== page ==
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Messages - BRPXQZME

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I have never met a programmer that prefers to implement complex crap when there is a simpler alternative. [...] Many, if not most, programmers like retaining some level of control over their work.
Not to point fingers at anyone in particular, but a lot of people do the former because of the latter....

Newcomer's Board / Re: Can't Download
« on: October 31, 2012, 02:54:07 am »
... maybe I should resist the urge to respond to non sequitur posts in the future :\

Newcomer's Board / Re: Can't Download
« on: October 30, 2012, 04:13:06 pm »
Yeah, consider switching away from IE permanently if you can. It Does Things Like This.™

Newcomer's Board / Re: Assembly compiling back to rom format
« on: October 30, 2012, 03:47:59 pm »
Though Disch did some work on Final Fantasy, he was still only able to decompile a few of the banks as I recall and not quite the entire game.)
Yeah, there are a preposterous number of raw, unremarked bytes still floating around (you can tell from the lack of comments and there being a line for each byte D: ), and most of the assembly is still organized by bank. Still, it’s a start and he went to the trouble of making the thing assemblable. A competent assembly hacker shouldn’t have too much trouble picking up where he left off, should one wish to do so.

Script Help and Language Discussion / Re: Character Identification Needed
« on: October 30, 2012, 07:50:28 am »
It’s not kanji. It’s bonji.

Newcomer's Board / Re: Can't Download
« on: October 30, 2012, 04:39:52 am »
If you use Internet security software that modifies HTTP referrers (e.g. Norton Internet Security), add an exception for this site.

Script Help and Language Discussion / Re: What dictionaries do you use?
« on: October 29, 2012, 07:41:19 pm »
Oh, I suppose I wanted to share this for a while, but since this is the best thread that’s come along lately:

Lesson 2 here outlines ways to find the meanings of unfamiliar/unusual terms. I was disappointed when I first read it because it only told me things I was already doing when a word wasn’t really in the dictionary, but then I realized it took me a few years on my own to figure those things out, so I suppose it might be a useful read for some of you.

Lesson 1 is also kind of basic but might be useful if you are lost on what kind of discipline you could be applying to your process.

ROM Hacking Discussion / Re: Tokimeki Memorial (SNES) - Ending patch
« on: October 29, 2012, 07:33:11 pm »
Hm, that’s also a thought. I suppose I have not given the SNES very much thought at all!*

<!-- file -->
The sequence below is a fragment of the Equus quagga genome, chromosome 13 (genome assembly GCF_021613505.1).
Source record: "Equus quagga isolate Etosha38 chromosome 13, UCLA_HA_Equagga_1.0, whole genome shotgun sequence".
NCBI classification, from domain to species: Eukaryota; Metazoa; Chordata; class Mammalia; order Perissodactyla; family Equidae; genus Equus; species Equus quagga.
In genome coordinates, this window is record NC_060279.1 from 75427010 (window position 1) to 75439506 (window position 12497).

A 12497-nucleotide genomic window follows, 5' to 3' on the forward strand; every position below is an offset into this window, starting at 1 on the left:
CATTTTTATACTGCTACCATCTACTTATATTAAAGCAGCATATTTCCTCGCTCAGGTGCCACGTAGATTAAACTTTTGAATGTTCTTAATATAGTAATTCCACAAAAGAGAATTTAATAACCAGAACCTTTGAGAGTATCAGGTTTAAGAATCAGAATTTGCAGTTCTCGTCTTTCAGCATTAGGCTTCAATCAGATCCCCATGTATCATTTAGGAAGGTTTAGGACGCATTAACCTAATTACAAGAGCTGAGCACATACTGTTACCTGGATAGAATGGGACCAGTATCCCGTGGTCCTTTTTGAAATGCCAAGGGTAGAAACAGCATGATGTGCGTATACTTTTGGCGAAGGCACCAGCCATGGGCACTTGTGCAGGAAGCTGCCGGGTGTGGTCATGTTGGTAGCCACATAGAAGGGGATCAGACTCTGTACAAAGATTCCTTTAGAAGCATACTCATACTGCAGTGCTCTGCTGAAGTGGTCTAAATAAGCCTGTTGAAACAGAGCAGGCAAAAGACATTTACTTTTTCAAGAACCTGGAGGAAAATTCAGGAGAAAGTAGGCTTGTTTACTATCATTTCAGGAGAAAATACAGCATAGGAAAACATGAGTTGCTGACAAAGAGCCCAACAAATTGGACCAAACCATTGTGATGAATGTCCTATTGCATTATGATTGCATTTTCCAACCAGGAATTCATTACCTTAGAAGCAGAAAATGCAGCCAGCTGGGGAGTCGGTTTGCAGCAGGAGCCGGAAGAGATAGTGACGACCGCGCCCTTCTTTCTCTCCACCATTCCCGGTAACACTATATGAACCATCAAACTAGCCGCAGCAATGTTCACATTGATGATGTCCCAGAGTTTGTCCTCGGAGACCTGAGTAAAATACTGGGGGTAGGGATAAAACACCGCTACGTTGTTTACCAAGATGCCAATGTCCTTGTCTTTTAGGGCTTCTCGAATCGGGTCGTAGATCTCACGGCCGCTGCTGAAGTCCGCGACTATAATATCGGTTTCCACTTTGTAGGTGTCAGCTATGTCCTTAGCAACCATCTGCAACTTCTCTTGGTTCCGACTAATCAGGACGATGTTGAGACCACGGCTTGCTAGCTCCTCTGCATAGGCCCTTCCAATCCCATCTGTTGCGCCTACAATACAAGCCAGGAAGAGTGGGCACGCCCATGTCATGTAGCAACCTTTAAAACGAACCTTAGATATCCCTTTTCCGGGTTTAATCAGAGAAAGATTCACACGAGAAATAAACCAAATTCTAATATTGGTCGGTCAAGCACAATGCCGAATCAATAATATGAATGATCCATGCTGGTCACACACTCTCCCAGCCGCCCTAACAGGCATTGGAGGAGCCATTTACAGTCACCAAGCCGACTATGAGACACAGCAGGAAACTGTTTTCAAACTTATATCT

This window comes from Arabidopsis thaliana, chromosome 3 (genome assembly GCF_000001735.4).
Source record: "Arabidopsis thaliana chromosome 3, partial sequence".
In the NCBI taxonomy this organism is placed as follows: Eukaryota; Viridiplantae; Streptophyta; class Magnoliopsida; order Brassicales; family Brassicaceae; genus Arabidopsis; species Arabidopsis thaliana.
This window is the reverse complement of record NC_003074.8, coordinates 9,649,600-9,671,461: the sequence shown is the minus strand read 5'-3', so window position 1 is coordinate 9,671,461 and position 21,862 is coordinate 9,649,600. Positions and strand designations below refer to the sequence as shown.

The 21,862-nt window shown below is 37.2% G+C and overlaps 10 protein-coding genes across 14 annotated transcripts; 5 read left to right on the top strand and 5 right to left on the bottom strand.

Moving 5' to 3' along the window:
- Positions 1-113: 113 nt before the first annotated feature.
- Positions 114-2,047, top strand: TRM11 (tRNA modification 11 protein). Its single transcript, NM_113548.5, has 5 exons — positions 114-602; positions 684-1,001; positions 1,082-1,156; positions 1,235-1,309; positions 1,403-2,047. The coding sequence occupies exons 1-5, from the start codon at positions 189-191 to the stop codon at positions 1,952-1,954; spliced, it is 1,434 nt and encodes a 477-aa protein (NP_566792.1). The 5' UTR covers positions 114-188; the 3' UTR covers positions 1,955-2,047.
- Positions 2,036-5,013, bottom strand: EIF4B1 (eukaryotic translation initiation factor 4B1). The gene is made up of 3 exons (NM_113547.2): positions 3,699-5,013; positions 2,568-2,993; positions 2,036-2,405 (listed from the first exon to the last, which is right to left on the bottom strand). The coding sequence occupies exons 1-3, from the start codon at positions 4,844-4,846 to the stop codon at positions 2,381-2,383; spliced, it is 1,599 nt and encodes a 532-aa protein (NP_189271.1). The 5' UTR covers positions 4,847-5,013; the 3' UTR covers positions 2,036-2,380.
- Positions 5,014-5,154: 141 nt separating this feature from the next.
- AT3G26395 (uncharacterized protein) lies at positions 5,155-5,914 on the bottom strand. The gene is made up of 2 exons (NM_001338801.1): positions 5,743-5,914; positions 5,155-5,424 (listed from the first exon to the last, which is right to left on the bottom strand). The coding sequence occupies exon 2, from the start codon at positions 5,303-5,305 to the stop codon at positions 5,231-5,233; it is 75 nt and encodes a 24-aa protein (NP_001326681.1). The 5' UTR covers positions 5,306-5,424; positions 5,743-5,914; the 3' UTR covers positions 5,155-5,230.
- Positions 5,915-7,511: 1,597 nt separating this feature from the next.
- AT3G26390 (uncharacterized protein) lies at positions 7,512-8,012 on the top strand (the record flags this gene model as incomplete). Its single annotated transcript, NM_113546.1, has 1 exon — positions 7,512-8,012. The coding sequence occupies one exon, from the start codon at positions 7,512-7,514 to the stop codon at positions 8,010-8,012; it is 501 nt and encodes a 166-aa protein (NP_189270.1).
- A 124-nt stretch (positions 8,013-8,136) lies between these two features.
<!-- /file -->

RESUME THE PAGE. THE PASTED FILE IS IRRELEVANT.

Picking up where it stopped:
*evidence: the only SNES emulators on my current image, which has not much in the way of deletions in 5 years, are from multi-system emulators.

ROM Hacking Discussion / Re: Tokimeki Memorial (SNES) - Ending patch
« on: October 29, 2012, 03:11:23 pm »
VWF: I don’t know. On cursory inspection, it seems not all of that is there.
In-progress translation files: Yes.
Sparsely commented / compiled QB nightmares: Yes! :D

I don’t really handle the hacking end of things (maybe that looks bad as a CS student, but I just don’t like looking at code I didn’t write), so I’m not too sure about the ROM expansion. Were I implementing this on the SNES, I would break down and resort to MSU1.

Me, I’m working through the script of other ports. The SNES version has proven quite resilient to effort....

General Discussion / Re: So I made my own ebook
« on: October 28, 2012, 11:02:15 pm »
No, but hang on: it depends on a number of things.

This is about as concise as it gets (for U.S. distribution channels, anyway). From the sounds of it, that book would lose its copyright in 2021, unless there was corporate authorship or it wasn’t from the U.S. to begin with.

ROM Hacking Discussion / Re: Tokimeki Memorial (SNES) - Ending patch
« on: October 28, 2012, 10:47:39 pm »
Alrighty then, it should show up in the Abandoned Projects section once the submission is approved.

(but bewaaaare~, anyone who tries working on it will face the currrrrse! ooooOOOoooo. okay, but seriously, you will be racing me. fortunately for you, I’m not so fast.)

In the context, I’d translate it “Oh, shoot!” most of the time, since it’s used so reflexively and the only person he’s warning is himself.

Script Help and Language Discussion / Re: A Japanese puzzle of sorts
« on: October 28, 2012, 01:08:42 am »
That’s either pretty close or exactly it, yeah. It would probably be clearer to someone actually trying to follow along.

Script Help and Language Discussion / Re: A Japanese puzzle of sorts
« on: October 27, 2012, 11:50:51 pm »
It’s completely readable; it’s just not clear on account of all the words running together with no disambiguation.

ROM Hacking Discussion / Re: Tokimeki Memorial (SNES) - Ending patch
« on: October 27, 2012, 08:01:26 pm »
Hey! :D

I have at least a good portion of your files from about 10 years ago or so. I’ve been... working on things on and off. Is it alright if I pass them around like cheap cigars share them?